A new study conducted by researchers from Weill Cornell Medicine, New York – USA has found SARS-CoV-2 viral presence in the lung up to 359 days after acute phase of disease, even in patients with negative nasopharyngeal swab tests.
The study findings were published on a preprint server and are currently being peer reviewed.
Our analysis of post-mortem lung tissue from the microanatomical to single-cell level with multiplexed imaging provides a thorough examination of acute infection and host response, as well as the chronic pathological processes that manifest at long-term after acute infection.
In post-acute COVID-19 (PC) patients followed for a period of up to 399 days, we identified surprisingly persistent loss of lung lacunarity (as a proxy for pulmonary capacity), fibrosis, and perturbed immune and structural cellular components of the lung. Of particular note, we identified persistent presence of SARS-CoV-2 epitopes in the lung of PC patients, which did not necessarily agree with the status of the last nasopharyngeal test of the patients.
It however agrees with recent reports showing viral factors present in circulation43 and in the gut44 of PASC patients. We also observed that SARS-CoV-2 presence is linked with the activation of senescence in AT-2, mesenchymal, endothelial, and fibroblast cells as detected by the upregulation of p16INK4A, uPAR, and IL-6 which is part of the senescence associated secretory profile (SASP).
SARS-CoV-2 induction of senescence in AT-2 cells had been suggested in acute disease45–47, but its long-term persistence after the acute disease raises the question of whether AT-2 senescence provides a reservoir for SARS-CoV-2 -something that would require future validation using viral replication assays.
Furthermore, the fact that mesenchymal cells in addition to AT-2s display increased senescence suggests a “double-hit” for the maintenance of epithelial cells in the lung since they can promote AT-2 self-renewal48,49 and relieve AT-2 senescence50.
Overall, we observed that PC cases showed distinct features in comparison to healthy lung or acute COVID-19, with extensive derangement of the vascular network characterized by increased microvascularization and NET-induced vascular damage. Thrombosis as well as intussusceptive and sprouting angiogenesis have been found in acute COVID-1951 at higher levels than in Influenza patients.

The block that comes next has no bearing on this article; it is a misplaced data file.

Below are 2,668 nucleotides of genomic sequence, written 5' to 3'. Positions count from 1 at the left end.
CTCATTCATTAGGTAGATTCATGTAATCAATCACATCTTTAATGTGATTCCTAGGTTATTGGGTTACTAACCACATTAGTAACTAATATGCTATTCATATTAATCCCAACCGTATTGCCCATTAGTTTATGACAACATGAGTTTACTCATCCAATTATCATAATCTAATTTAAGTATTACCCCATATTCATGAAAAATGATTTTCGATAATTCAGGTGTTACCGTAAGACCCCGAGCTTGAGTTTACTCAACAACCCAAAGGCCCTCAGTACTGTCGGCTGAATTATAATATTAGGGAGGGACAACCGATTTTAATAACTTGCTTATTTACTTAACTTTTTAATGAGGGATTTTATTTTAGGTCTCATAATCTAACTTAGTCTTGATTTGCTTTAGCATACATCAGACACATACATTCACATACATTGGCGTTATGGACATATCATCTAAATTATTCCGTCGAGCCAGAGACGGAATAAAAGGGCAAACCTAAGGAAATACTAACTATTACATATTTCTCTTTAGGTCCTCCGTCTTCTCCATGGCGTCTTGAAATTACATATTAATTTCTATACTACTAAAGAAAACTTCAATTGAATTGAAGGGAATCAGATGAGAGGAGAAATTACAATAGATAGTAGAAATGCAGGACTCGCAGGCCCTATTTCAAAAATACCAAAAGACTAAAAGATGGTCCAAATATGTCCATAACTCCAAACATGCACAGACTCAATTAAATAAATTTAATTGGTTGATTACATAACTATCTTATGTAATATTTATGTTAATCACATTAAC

The fact that in our data we find the level of vascular derangement higher in post-acute than in acute COVID-19 suggests that vascular remodeling is a continuously acting process during post-acute COVID disease.
While UIP/IPF and sequelae of SARS-CoV-2 infection develop at largely different time scales (years and months respectively), we identified several common aspects between the diseases such as increased fibrosis and fibroblast abundance, vascular remodeling, increase of Mast cells, and upregulation of CC16/SCGB1A1 secretion.
Mast cells play a pivotal role in IPF, with particular importance to the establishment of the fibrotic phenotype52,53. Mast cell involvement in PASC has been suggested based on comparative analysis of symptomatic questionnaires54 and molecular analysis of circulatory factors55.
The secreted Club cell marker CC16/SCGB1A1 is overexpressed in IPF42 but it was recently linked to negative regulation of the microbial response of alveolar macrophages. This feedback may however not function similarly in the host response to COVID-19 which is characterized by high influx of interstitial macrophages to the lung and may not be responsive to CC16 inhibition.
Overall, our comparative analysis suggests that while pathologically distinct entities, prolonged lung disease after acute COVID-19 may depend on the use of common features as IPF. Our study’s use of tissue from fatal cases of post-acute COVID-19 patients may not allow complete extrapolation to the full diversity of the PASC syndrome.
It does however represent an extremely timely and valuable resource to study lung pathology of acute and post-acute COVID-19 from the microanatomical to single cell level and highlights persistent pathological derangement of lung structure in patients with prolonged lung disease post-acute COVID-19.